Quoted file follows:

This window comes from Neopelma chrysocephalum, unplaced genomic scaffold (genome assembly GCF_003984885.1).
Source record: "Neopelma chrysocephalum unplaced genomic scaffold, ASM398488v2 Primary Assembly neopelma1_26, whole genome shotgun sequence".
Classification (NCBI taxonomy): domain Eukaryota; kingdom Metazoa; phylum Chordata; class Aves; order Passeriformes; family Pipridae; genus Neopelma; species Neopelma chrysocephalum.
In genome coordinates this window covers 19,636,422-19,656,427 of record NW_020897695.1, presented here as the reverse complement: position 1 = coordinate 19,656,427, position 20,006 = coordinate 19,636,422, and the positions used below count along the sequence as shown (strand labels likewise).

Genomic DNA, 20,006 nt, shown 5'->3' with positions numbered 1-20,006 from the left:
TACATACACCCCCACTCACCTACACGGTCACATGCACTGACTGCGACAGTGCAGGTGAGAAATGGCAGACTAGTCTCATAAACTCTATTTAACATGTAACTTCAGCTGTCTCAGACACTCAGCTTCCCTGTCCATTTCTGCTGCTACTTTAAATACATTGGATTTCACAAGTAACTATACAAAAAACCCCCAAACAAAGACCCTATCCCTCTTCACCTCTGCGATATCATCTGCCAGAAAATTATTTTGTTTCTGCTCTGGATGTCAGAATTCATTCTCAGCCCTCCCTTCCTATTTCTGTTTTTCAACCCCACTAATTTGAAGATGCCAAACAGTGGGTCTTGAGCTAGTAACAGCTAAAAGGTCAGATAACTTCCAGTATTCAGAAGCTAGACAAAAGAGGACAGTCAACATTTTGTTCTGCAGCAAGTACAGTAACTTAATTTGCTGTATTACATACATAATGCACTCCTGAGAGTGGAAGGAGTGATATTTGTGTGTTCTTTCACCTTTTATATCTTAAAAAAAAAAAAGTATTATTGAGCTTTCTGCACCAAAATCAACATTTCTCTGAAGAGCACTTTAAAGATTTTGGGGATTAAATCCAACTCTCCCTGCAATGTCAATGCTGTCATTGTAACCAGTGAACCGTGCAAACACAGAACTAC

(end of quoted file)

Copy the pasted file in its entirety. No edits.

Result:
This window comes from Neopelma chrysocephalum, unplaced genomic scaffold (genome assembly GCF_003984885.1).
Source record: "Neopelma chrysocephalum unplaced genomic scaffold, ASM398488v2 Primary Assembly neopelma1_26, whole genome shotgun sequence".
Classification (NCBI taxonomy): domain Eukaryota; kingdom Metazoa; phylum Chordata; class Aves; order Passeriformes; family Pipridae; genus Neopelma; species Neopelma chrysocephalum.
In genome coordinates this window covers 19,636,422-19,656,427 of record NW_020897695.1, presented here as the reverse complement: position 1 = coordinate 19,656,427, position 20,006 = coordinate 19,636,422, and the positions used below count along the sequence as shown (strand labels likewise).

Genomic DNA, 20,006 nt, shown 5'->3' with positions numbered 1-20,006 from the left:
TACATACACCCCCACTCACCTACACGGTCACATGCACTGACTGCGACAGTGCAGGTGAGAAATGGCAGACTAGTCTCATAAACTCTATTTAACATGTAACTTCAGCTGTCTCAGACACTCAGCTTCCCTGTCCATTTCTGCTGCTACTTTAAATACATTGGATTTCACAAGTAACTATACAAAAAACCCCCAAACAAAGACCCTATCCCTCTTCACCTCTGCGATATCATCTGCCAGAAAATTATTTTGTTTCTGCTCTGGATGTCAGAATTCATTCTCAGCCCTCCCTTCCTATTTCTGTTTTTCAACCCCACTAATTTGAAGATGCCAAACAGTGGGTCTTGAGCTAGTAACAGCTAAAAGGTCAGATAACTTCCAGTATTCAGAAGCTAGACAAAAGAGGACAGTCAACATTTTGTTCTGCAGCAAGTACAGTAACTTAATTTGCTGTATTACATACATAATGCACTCCTGAGAGTGGAAGGAGTGATATTTGTGTGTTCTTTCACCTTTTATATCTTAAAAAAAAAAAAGTATTATTGAGCTTTCTGCACCAAAATCAACATTTCTCTGAAGAGCACTTTAAAGATTTTGGGGATTAAATCCAACTCTCCCTGCAATGTCAATGCTGTCATTGTAACCAGTGAACCGTGCAAACACAGAACTAC